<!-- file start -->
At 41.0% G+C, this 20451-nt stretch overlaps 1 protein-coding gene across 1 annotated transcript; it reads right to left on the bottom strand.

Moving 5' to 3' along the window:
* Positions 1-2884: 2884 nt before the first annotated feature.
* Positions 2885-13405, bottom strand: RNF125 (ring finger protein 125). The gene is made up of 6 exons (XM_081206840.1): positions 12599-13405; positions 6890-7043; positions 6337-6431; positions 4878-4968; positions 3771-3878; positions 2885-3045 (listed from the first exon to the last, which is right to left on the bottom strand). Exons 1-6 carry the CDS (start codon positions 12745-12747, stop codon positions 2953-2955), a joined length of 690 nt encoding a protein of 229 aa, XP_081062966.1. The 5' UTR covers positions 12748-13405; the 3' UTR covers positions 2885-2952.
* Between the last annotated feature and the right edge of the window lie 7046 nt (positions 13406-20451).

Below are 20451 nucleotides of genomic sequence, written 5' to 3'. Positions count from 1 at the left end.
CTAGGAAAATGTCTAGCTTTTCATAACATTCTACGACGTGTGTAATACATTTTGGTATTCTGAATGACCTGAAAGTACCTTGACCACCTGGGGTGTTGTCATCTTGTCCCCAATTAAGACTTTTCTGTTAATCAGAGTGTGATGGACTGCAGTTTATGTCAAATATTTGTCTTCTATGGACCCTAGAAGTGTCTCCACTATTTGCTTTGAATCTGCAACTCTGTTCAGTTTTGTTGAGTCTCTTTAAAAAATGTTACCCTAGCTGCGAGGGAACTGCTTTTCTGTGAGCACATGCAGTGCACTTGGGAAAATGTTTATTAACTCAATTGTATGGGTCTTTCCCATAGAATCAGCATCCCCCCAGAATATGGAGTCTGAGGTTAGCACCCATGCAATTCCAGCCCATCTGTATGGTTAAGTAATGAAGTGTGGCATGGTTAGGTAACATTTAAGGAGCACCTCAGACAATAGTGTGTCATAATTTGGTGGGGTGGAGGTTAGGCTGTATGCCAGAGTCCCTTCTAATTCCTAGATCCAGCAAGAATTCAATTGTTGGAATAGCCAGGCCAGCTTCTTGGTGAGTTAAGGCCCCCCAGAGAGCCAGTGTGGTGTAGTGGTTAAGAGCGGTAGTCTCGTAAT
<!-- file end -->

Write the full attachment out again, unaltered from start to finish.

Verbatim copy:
At 41.0% G+C, this 20451-nt stretch overlaps 1 protein-coding gene across 1 annotated transcript; it reads right to left on the bottom strand.

Moving 5' to 3' along the window:
* Positions 1-2884: 2884 nt before the first annotated feature.
* Positions 2885-13405, bottom strand: RNF125 (ring finger protein 125). The gene is made up of 6 exons (XM_081206840.1): positions 12599-13405; positions 6890-7043; positions 6337-6431; positions 4878-4968; positions 3771-3878; positions 2885-3045 (listed from the first exon to the last, which is right to left on the bottom strand). Exons 1-6 carry the CDS (start codon positions 12745-12747, stop codon positions 2953-2955), a joined length of 690 nt encoding a protein of 229 aa, XP_081062966.1. The 5' UTR covers positions 12748-13405; the 3' UTR covers positions 2885-2952.
* Between the last annotated feature and the right edge of the window lie 7046 nt (positions 13406-20451).

Below are 20451 nucleotides of genomic sequence, written 5' to 3'. Positions count from 1 at the left end.
CTAGGAAAATGTCTAGCTTTTCATAACATTCTACGACGTGTGTAATACATTTTGGTATTCTGAATGACCTGAAAGTACCTTGACCACCTGGGGTGTTGTCATCTTGTCCCCAATTAAGACTTTTCTGTTAATCAGAGTGTGATGGACTGCAGTTTATGTCAAATATTTGTCTTCTATGGACCCTAGAAGTGTCTCCACTATTTGCTTTGAATCTGCAACTCTGTTCAGTTTTGTTGAGTCTCTTTAAAAAATGTTACCCTAGCTGCGAGGGAACTGCTTTTCTGTGAGCACATGCAGTGCACTTGGGAAAATGTTTATTAACTCAATTGTATGGGTCTTTCCCATAGAATCAGCATCCCCCCAGAATATGGAGTCTGAGGTTAGCACCCATGCAATTCCAGCCCATCTGTATGGTTAAGTAATGAAGTGTGGCATGGTTAGGTAACATTTAAGGAGCACCTCAGACAATAGTGTGTCATAATTTGGTGGGGTGGAGGTTAGGCTGTATGCCAGAGTCCCTTCTAATTCCTAGATCCAGCAAGAATTCAATTGTTGGAATAGCCAGGCCAGCTTCTTGGTGAGTTAAGGCCCCCCAGAGAGCCAGTGTGGTGTAGTGGTTAAGAGCGGTAGTCTCGTAAT